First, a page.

12. 19

    Good tips! I eat in front of my computer and i-pad way too much. I need more walking breaks – they always clear my mind and make me feel better.

  13. 20

    I have been so guilty lately of this. I had the entire day to myself yesterday but couldn’t get through a blog post because I was doing thirty billion other things on the internet. Every email that came in I would reply to. Then I’d start searching for plane tickets for my trip in August and before you knew it the clock said 9pm and I had one paragraph written for my blog. “Lucky” for me there was a thunderstorm and my dog gets a little freaked by them so I shut the computer down and curled up in my bed with him and we both rode out the storm together in a dark, quiet bedroom. It was almost like having a refreshing nap for myself since I had no technology with me.

    Now, more than ever we need tech-free time slots.

  14. 21

    I find that I’m more productive when I take breaks. Giving myself permission to get away from my computer and phone for 10 or 15 minutes allows me the time to get out of my head and not think too hard for awhile.

  15. 22
    Roadrunner says

    Wonderful concepts/thinking…

  16. 23

    I agree, especially about the mornings. I find myself stressed before I even get out of bed if I’m reading annoying work emails on my phone- better to wait a few mins and enjoy your morning time to start your day on a good note.
    That being said, I really miss walking to work in the morning- now that I’ve moved that isn’t practical but it’s a great way to start your day and I miss it!
    I’m also lucky that on some days part of my job involves being in a room with no cell service and no computers, and on my feet. It’s a guaranteed tech break, all while working! :)
    I’m also a huge proponent of staying away from your email while you’re writing- when I was writing my dissertation I would turn off my wifi on my laptop and hide my phone for 1-2 hr sessions of writing, take notes on anything I needed to internet research later, and then give myself 15 mins of internet time and stretching legs when it was over. I found this was a much more productive way for me to write than doing half a sentence, going to look something up, ending up clicking away to some distraction and then an hour has passed and you’ve still got only that half sentence finished!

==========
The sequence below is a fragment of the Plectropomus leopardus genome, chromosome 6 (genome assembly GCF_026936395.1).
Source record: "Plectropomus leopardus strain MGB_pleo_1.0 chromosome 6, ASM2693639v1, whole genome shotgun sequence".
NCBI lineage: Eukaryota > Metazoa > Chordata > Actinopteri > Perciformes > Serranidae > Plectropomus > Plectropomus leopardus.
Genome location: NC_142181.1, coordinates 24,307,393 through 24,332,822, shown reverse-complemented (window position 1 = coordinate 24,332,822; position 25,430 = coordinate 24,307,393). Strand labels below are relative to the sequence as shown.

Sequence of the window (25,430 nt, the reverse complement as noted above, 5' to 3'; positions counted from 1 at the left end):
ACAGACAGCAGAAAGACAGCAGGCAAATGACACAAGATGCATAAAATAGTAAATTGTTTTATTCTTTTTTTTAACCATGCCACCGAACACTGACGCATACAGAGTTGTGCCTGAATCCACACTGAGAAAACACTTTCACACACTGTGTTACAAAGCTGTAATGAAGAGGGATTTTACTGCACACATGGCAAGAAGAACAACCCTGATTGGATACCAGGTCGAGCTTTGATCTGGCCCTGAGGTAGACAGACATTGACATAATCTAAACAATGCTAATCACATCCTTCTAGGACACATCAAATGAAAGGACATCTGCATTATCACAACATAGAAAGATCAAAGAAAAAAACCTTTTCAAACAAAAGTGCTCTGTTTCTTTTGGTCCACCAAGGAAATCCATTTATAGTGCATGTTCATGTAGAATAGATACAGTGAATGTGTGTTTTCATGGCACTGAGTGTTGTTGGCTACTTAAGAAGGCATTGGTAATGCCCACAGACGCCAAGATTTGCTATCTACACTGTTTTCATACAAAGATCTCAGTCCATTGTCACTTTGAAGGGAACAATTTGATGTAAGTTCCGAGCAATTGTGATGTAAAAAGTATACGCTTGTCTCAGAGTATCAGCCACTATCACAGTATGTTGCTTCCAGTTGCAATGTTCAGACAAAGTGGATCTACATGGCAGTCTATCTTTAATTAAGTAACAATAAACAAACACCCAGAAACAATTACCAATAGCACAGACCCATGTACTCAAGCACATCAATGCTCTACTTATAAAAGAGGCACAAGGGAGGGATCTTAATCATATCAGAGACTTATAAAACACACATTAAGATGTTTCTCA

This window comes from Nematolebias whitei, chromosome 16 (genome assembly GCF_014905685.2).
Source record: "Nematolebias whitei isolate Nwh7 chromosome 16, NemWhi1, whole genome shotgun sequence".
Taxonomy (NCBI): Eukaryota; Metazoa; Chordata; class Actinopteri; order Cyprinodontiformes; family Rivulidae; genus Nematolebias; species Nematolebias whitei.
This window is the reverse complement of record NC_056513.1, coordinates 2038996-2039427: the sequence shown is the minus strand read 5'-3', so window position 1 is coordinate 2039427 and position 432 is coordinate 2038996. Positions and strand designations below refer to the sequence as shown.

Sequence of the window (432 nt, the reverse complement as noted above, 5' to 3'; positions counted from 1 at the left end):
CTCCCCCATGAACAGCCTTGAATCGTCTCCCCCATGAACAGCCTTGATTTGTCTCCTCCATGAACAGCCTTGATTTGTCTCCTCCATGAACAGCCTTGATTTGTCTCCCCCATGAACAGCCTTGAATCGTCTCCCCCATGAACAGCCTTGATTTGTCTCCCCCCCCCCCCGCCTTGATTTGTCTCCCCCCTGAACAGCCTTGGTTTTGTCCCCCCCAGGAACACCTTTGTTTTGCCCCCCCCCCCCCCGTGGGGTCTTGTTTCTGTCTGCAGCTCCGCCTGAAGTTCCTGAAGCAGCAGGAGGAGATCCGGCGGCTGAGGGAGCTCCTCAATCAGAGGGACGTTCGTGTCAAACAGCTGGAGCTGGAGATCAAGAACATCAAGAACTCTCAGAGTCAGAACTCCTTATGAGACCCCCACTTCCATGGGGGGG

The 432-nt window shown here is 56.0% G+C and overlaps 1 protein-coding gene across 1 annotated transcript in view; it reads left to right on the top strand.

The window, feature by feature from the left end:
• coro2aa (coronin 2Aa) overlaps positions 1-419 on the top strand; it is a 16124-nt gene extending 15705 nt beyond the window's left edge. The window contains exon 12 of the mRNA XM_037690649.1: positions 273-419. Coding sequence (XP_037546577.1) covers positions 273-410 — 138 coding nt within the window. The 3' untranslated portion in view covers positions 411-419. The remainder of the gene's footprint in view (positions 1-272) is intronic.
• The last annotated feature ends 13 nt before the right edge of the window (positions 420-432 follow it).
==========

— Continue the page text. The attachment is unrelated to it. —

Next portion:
17. 24

    Anne, I reply appreciate how you keep meaningful content in your sponsored posts!! Too many blogs end up feeling like an advertisement when the posts are sponsored but your’s does not! Great post and important reminders for everyone!

  18. 26

    Love this post and think that it is so important! We have a walking trail at work and some nice sitting areas outside so I am trying to be more intentional about setting some time to take a break from a long work day and enjoy the weather outside. When I do this even for 10 minutes, I am so more much productive and focused for the rest of my day!

Trackbacks

  1. […] friends! Thank you for the great comments on my “The Importance of Slowing Down” post from yesterday! I’m happy to report that I am writing this post with all my various email […]

  2. […] It’s been awhile since I shared a packed lunch here on the blog, huh? I only work downtown a couple days a week, so I usually use it as an opportunity to meet up with friends that work in the city for lunch. I have a coffee date this afternoon with a dietitian friend, though, so I knew I’d need lunchtime to get caught up on work. Hence, the packed lunch! (Although I still took 15 minutes to eat lunch away from my computer – so important!) […]